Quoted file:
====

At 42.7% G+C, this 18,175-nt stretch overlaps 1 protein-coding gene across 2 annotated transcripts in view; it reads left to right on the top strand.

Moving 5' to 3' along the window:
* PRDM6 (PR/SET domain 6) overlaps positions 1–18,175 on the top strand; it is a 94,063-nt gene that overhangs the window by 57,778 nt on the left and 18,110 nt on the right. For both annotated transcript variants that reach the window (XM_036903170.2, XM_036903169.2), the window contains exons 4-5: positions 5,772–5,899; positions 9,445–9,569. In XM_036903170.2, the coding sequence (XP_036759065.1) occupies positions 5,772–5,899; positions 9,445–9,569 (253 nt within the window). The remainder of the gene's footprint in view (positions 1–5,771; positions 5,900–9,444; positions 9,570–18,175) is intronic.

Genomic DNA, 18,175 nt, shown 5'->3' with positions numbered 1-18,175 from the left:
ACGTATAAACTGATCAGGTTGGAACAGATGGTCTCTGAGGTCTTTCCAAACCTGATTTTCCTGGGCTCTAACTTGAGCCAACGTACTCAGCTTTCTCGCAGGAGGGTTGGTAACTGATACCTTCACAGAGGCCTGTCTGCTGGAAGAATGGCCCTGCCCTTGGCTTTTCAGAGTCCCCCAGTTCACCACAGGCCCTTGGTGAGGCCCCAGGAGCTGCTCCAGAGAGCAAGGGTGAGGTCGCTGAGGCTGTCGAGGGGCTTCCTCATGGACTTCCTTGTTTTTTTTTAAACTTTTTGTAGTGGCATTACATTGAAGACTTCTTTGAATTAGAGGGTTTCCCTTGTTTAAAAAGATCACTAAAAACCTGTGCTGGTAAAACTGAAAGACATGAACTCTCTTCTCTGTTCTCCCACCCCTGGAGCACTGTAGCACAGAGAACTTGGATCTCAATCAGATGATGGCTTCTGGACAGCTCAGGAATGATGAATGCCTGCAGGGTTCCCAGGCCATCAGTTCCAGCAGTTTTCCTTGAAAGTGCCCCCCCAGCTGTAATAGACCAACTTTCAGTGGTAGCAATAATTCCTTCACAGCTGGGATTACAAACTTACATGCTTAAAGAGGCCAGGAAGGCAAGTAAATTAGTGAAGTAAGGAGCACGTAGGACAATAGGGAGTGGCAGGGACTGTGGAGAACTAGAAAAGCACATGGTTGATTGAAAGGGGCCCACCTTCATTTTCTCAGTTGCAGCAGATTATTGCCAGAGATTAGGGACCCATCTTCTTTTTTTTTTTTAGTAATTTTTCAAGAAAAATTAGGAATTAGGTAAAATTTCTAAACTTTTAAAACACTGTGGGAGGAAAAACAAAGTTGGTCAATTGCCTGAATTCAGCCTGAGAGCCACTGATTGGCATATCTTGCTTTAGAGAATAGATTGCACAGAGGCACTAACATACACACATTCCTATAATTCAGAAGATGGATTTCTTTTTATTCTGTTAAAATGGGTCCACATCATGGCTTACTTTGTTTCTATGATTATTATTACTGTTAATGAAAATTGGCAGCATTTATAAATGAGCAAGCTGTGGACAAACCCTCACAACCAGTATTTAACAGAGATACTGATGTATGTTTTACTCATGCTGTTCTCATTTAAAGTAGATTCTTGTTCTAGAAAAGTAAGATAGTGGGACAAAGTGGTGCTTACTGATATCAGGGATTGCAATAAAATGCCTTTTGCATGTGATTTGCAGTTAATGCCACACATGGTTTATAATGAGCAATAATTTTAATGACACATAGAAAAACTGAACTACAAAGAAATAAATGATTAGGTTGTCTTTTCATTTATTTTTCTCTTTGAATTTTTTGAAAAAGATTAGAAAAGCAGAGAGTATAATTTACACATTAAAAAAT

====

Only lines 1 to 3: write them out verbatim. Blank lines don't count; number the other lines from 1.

At 42.7% G+C, this 18,175-nt stretch overlaps 1 protein-coding gene across 2 annotated transcripts in view; it reads left to right on the top strand.

Moving 5' to 3' along the window:
* PRDM6 (PR/SET domain 6) overlaps positions 1–18,175 on the top strand; it is a 94,063-nt gene that overhangs the window by 57,778 nt on the left and 18,110 nt on the right. For both annotated transcript variants that reach the window (XM_036903170.2, XM_036903169.2), the window contains exons 4-5: positions 5,772–5,899; positions 9,445–9,569. In XM_036903170.2, the coding sequence (XP_036759065.1) occupies positions 5,772–5,899; positions 9,445–9,569 (253 nt within the window). The remainder of the gene's footprint in view (positions 1–5,771; positions 5,900–9,444; positions 9,570–18,175) is intronic.